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Cybersecurity a costly necessity

  • LEVINE

  • Brian Levine, founder of UMass Cybersecurity Institute, speaks to Franklin County Chamber of Commerce members Friday. Recorder Staff/Richie Davis



Recorder Staff
Friday, October 27, 2017

“We thought we were protected,” with multiple computer system backups and firewalls, said Franklin Regional Council of Governments Executive Director Linda Dunlavy. “But it’s hard to protect against user error.”

So when a new employee faced an email just before 5 p.m., her bosses hadn’t yet alerted her “Please don’t trust the Bulgarian prince” from cyberspace, so she opened up a nasty email.

By 7 a.m., “We had 100,000 files encrypted,” Dunlavy told about 100 Franklin County Chamber of Commerce members at a breakfast meeting focused on cybersecurity for small organizations and businesses.

It was a perfect case of the complexities involved in trying to protect against attacks like last May’s WannaCry ransomware that infected more than 300,000 computers in 150 countries in a matter of days, demanding ransoms to regain access to their computers.

Rather than being held hostage to cyber criminals who have manage to get into the most heavily guarded computer systems of businesses, hospitals and government agencies, it’s essential to be knowledgeable and diligent, said Brian Levine, founder of UMass Cybersecurity Institute.

Yet security is hard.

“Despite the fact that Apple and Facebook and everybody have tried to make it appear that you can manage computers, if you’re running a business and you have important information, you should perhaps call someone in to help you do it,” said Levine, whose talk came as the Associated Press reported a new study that said the attack could have been prevented if security updates had been installed at computers at 81 of Britain’s National Health service.

In the case of the WannaCry attack, which was first launched on British hospitals, computer operators were told via a user-friendly note that they needed to pay a $500 ransom to have their files freed up, using a Bitcoin cyber account. It was just enough extortion to make the attack worthwhile for the criminals, who ultimately made $250,000, said Levine. Yet the ransom wasn’t so costly that users would balk.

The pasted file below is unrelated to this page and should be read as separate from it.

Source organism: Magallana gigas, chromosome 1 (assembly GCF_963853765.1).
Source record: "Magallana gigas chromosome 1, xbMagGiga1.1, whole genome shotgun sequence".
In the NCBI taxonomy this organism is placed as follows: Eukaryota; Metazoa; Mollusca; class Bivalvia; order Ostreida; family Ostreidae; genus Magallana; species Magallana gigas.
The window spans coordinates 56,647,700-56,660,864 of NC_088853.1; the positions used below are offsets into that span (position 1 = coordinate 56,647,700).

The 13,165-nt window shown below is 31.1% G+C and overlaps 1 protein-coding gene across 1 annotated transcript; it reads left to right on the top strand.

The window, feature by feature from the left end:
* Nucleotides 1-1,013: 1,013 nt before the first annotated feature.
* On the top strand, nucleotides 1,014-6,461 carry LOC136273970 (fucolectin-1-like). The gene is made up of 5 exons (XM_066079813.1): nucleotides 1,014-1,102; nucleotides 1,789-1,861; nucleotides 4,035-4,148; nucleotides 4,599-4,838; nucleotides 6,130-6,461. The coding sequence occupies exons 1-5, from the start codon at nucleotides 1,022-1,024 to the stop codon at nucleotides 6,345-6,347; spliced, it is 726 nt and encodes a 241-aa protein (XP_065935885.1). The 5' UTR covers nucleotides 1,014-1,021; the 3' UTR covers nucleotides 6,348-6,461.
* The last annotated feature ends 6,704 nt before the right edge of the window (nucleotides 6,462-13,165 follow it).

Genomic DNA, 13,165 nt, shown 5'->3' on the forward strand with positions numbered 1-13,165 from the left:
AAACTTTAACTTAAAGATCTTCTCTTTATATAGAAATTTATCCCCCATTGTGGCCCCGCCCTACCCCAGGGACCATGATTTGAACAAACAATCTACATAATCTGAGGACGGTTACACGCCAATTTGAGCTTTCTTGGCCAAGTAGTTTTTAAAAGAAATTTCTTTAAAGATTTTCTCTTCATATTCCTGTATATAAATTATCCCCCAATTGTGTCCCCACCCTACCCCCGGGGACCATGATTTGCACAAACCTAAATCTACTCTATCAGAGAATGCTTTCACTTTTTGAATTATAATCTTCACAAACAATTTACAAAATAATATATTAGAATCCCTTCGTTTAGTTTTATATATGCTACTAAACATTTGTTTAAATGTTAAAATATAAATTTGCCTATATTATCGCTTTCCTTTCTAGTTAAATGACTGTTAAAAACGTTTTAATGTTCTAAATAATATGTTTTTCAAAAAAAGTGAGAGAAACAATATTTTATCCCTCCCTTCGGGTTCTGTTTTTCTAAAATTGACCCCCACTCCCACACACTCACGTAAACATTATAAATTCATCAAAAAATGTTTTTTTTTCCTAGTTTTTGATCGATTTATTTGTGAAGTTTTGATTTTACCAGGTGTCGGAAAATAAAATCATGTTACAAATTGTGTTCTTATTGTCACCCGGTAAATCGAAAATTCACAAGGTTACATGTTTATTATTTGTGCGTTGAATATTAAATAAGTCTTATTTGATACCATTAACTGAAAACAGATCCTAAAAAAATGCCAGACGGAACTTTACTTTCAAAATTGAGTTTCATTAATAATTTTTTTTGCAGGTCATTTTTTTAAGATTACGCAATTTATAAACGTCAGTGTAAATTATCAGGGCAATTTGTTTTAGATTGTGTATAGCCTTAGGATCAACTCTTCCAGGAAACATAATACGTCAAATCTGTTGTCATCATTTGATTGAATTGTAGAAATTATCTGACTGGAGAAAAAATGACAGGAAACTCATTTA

Meanwhile, the malicious software, or malware, looked for ways to spread to other computers, so it spread worldwide within a matter of days.

“It’s difficult to protect a computer,” said Levine, running various types of attacks, including phishing emails that try to fool users into sending sensitive information, whether by pretending to be a Nigerian prince, your boss, or even your friend or relative in need of help.

“Security is annoying,” Levine acknowledged. “It’s the opposite of usability,” and it only seems worthwhile if its cost is less — in time or money — than the value of what you’re trying to protect.

In the case of last May’s attacks, which have been blamed on North Koreans, cyber criminals tried to make it easy to understand how to reclaim encrypted files, and also went after files that seemed most valuable, including spreadsheets or anything with a Microsoft Office extension, archives, emails, databases, source codes to files and encryption keys that could be used to decrypt other files.

Even for users willing to pay the $500, he said, there was the lingering question of whether it would really help unlock the files. In some cases, there were stories of the ransom not helping to retrieve the lost data, he said.

Using “back door” paths into computers, by impersonating addresses on your computer’s email list, even if you think you’ve cleared up a problem, you may not, Levine said.

“By being able to get back in, they’re then able to take control of your computer and make use of it,” he said, “So all of those spam emails you get, believe it or not, they’re from machines that have been infected and those machines are controlled by someone else. Let’s say they ‘own’ a million computers that have been hacked previously, and then they rent control of those million computers to other people on the black market … So if you want to send spam, you go on the black market and say to someone, can I rent your ‘botnet,’ and then it’s your computer that’s used to send these spams.”

The virus attacked computers that had not been protected with operating-system patches, which present tradeoffs to businesses by sometimes making them vulnerable to other computer problems, said Levine, whose Apple computers haven’t been as vulnerable to the attacks, but which he’s protected, anyway.

Even though ransomware has been around since 1996 and takes advantage of poorly managed computer systems, he noted, even the world’s largest companies get hit as well.

So what’s a user to do?

There’s the 3-2-1 backup rule: Make sure you have at least three backups of your data, two of which are saved to a different device, with one copy that’s entirely offsite. (It’s because the COG backs up its data overnight that it hardly lost any data, said Dunlavy.)

Beyond that, he explained after the talk, “If it’s critical to your business, then you need to put money into protecting that data and making it accessible and making it confidential,” and he added that every business has to take stock of what kind of data it maintains – and how important it is to protect. “It’s another business expense. I think you need to get some training or hire an outside organization. You wouldn’t just install electricity all over your house and not hire an electrician. We plug things in all the time, so you have to think of computers that way.”

On the Web: www.cybersecurity.umass.edu